Having to pee, David took care of business and then saw himself in a huge wall mirror. He turned this way and that and did a fast draw with the Broom Handle, Mauser. It didn't look right so he got the helmet, put it and the rocket pack back on and practiced drawing the heavy, awkward pistol. After ten or twelve pulls, David decided, that was another item he was going to have to practice. As well as getting to the other weapon, he'd made, out of the shoulder holster much faster, too. With practice, he knew how many of the buttons to undo but it would take much more repeats to do it efficiently.

He stripped off the suite and piled it up on the floor, at the foot of the bed and crawled in between the sheets. He clapped twice and the lights went out then slept like a baby.

David made another suit, as a backup for his primary unit. He would train in the Rocketeer's outfit. You couldn't get any better at it than that for actual on the job fitness training. Even though the new one was an exact replica of the first model, the helmet would have to wait. It was too difficult to construct. David didn't use the helmet, yet was still committed to making another as a back up, as well as another engine. He simply used a full face motorcycle helmet, for the moment. For the rocket pack, in training, he simply used a backpack with the appropriate weight in it. He trained with the pistols. He wanted to get comfortable with their movement and location as he moved. The Mauser was almost two pounds of metal, loaded. He practice shooting it as he ran and tumbled, becoming quite proficient with it.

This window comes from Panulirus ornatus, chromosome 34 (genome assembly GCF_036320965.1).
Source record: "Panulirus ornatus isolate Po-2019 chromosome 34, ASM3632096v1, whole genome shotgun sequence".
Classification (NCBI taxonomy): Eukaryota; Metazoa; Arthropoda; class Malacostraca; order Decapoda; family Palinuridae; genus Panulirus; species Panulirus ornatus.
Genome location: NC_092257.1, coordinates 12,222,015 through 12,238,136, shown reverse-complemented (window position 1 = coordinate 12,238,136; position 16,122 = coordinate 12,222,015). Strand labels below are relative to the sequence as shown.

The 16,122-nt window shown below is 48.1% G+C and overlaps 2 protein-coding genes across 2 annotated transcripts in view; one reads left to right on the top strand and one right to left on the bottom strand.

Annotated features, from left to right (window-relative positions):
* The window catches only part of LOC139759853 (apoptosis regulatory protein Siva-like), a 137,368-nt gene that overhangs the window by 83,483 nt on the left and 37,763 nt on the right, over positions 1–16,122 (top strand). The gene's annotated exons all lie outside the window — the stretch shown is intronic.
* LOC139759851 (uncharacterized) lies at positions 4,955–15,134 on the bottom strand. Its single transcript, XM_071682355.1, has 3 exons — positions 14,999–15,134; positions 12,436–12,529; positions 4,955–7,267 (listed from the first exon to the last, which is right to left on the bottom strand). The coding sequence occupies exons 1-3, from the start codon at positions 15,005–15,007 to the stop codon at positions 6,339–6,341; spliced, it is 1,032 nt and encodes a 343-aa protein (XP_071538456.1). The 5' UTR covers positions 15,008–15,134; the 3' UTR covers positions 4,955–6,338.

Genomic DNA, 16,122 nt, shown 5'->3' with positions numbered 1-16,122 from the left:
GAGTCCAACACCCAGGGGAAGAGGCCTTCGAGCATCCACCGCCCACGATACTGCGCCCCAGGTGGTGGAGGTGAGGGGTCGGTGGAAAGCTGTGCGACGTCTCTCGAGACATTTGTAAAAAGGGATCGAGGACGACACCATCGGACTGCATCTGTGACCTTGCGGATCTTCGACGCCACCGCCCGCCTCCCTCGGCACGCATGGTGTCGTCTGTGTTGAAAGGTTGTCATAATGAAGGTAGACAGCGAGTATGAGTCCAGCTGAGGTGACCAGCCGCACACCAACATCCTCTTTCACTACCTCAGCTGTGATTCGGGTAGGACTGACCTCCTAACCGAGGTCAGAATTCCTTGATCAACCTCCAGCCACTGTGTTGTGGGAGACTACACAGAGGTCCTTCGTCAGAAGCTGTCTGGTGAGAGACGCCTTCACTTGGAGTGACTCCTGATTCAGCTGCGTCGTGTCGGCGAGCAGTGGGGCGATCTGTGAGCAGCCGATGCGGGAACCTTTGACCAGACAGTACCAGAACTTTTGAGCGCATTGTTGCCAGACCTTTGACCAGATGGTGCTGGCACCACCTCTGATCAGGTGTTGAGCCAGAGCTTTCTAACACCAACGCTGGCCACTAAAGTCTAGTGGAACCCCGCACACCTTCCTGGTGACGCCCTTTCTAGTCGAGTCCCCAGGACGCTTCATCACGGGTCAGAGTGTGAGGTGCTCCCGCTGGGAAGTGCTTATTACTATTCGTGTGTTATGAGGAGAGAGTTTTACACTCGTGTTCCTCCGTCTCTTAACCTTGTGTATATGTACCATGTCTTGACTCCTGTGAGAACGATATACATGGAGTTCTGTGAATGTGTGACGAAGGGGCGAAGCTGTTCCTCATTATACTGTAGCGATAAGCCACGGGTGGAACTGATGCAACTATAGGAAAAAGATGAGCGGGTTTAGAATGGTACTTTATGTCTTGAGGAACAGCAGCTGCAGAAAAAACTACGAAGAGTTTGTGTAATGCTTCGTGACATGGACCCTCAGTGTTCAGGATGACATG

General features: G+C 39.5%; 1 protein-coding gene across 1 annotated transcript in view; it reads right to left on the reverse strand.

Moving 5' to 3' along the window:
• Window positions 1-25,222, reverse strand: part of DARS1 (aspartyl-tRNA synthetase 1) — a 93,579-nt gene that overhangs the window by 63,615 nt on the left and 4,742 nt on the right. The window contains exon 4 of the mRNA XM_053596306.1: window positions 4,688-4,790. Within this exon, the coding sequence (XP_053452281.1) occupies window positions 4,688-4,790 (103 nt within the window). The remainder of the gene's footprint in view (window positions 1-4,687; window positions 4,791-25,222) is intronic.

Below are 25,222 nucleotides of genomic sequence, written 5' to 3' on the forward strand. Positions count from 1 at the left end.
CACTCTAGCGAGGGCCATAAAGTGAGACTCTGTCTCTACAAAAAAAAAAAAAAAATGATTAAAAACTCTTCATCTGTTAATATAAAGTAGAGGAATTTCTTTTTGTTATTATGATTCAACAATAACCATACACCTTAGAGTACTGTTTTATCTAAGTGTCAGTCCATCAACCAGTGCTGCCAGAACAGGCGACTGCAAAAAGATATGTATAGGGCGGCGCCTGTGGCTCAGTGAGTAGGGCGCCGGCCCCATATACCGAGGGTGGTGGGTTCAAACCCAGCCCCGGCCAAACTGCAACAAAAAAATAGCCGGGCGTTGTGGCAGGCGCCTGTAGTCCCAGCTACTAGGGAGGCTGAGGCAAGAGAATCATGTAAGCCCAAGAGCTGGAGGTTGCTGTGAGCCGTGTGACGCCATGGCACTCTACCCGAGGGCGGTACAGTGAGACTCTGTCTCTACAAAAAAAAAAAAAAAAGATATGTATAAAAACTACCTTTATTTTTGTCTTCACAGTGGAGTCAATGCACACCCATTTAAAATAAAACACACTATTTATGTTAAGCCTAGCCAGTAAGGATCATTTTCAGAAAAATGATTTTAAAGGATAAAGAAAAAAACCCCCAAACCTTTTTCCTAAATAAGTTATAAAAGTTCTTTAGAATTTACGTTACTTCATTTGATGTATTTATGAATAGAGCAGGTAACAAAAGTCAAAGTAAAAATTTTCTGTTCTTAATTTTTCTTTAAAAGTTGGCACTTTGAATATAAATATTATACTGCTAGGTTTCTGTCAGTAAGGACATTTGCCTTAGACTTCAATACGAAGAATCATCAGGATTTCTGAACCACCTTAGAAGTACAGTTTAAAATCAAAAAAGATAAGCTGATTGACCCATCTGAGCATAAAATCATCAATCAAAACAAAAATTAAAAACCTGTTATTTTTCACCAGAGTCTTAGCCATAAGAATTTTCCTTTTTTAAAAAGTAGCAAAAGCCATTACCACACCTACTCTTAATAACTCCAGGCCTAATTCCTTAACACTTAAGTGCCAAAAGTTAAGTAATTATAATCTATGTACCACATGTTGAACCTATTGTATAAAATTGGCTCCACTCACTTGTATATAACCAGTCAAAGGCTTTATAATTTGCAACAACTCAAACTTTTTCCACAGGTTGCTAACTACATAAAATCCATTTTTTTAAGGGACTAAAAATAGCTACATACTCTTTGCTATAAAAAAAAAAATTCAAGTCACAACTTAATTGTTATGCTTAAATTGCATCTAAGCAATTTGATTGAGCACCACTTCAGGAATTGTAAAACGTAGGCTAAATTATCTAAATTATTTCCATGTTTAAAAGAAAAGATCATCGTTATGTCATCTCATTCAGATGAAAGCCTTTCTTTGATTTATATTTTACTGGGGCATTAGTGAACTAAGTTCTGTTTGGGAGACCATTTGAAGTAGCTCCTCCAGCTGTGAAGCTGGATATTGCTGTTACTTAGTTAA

He went for runs in the woods with the new fantasy suit of the Rocketeer, heavy boots and all, as well as doing more specific calisthenics of jumping, tumbling and spinning practices for almost two months until he found himself comfortable with the weight of the actual suit. Weight training was a useful tool, too. And pulling the two weapons he carried was another priority of practice. David fired many rounds from the Mauser and the main gun, on its lowest setting. He was feeling pretty cocky about his ability but knew that the real world was much tougher than he was.